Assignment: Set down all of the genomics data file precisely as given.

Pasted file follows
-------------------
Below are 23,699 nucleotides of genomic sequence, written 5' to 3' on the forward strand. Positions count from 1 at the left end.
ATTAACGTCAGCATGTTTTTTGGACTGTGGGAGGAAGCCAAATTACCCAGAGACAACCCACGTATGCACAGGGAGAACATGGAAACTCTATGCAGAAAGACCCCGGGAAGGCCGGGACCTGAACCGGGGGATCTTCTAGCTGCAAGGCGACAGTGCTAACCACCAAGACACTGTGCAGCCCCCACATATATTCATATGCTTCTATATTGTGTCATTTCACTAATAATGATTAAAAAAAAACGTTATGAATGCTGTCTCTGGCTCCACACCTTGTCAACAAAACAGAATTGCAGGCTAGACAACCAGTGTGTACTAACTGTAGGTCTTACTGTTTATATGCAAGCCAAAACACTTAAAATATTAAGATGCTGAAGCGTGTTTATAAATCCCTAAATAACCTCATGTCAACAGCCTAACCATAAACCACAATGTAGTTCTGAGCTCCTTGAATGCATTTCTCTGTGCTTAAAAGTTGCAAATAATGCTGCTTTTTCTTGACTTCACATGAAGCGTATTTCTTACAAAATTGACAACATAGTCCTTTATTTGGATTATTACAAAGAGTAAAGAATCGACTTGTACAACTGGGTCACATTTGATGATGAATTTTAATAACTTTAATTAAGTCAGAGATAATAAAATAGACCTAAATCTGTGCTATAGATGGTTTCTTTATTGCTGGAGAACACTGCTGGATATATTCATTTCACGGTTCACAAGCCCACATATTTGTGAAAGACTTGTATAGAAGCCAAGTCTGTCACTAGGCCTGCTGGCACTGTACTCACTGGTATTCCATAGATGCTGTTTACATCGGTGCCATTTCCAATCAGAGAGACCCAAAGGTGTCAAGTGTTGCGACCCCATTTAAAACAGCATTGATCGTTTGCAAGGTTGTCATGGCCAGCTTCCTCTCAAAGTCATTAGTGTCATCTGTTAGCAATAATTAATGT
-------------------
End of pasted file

Below are 23,699 nucleotides of genomic sequence, written 5' to 3' on the forward strand. Positions count from 1 at the left end.
ATTAACGTCAGCATGTTTTTTGGACTGTGGGAGGAAGCCAAATTACCCAGAGACAACCCACGTATGCACAGGGAGAACATGGAAACTCTATGCAGAAAGACCCCGGGAAGGCCGGGACCTGAACCGGGGGATCTTCTAGCTGCAAGGCGACAGTGCTAACCACCAAGACACTGTGCAGCCCCCACATATATTCATATGCTTCTATATTGTGTCATTTCACTAATAATGATTAAAAAAAAACGTTATGAATGCTGTCTCTGGCTCCACACCTTGTCAACAAAACAGAATTGCAGGCTAGACAACCAGTGTGTACTAACTGTAGGTCTTACTGTTTATATGCAAGCCAAAACACTTAAAATATTAAGATGCTGAAGCGTGTTTATAAATCCCTAAATAACCTCATGTCAACAGCCTAACCATAAACCACAATGTAGTTCTGAGCTCCTTGAATGCATTTCTCTGTGCTTAAAAGTTGCAAATAATGCTGCTTTTTCTTGACTTCACATGAAGCGTATTTCTTACAAAATTGACAACATAGTCCTTTATTTGGATTATTACAAAGAGTAAAGAATCGACTTGTACAACTGGGTCACATTTGATGATGAATTTTAATAACTTTAATTAAGTCAGAGATAATAAAATAGACCTAAATCTGTGCTATAGATGGTTTCTTTATTGCTGGAGAACACTGCTGGATATATTCATTTCACGGTTCACAAGCCCACATATTTGTGAAAGACTTGTATAGAAGCCAAGTCTGTCACTAGGCCTGCTGGCACTGTACTCACTGGTATTCCATAGATGCTGTTTACATCGGTGCCATTTCCAATCAGAGAGACCCAAAGGTGTCAAGTGTTGCGACCCCATTTAAAACAGCATTGATCGTTTGCAAGGTTGTCATGGCCAGCTTCCTCTCAAAGTCATTAGTGTCATCTGTTAGCAATAATTAATGT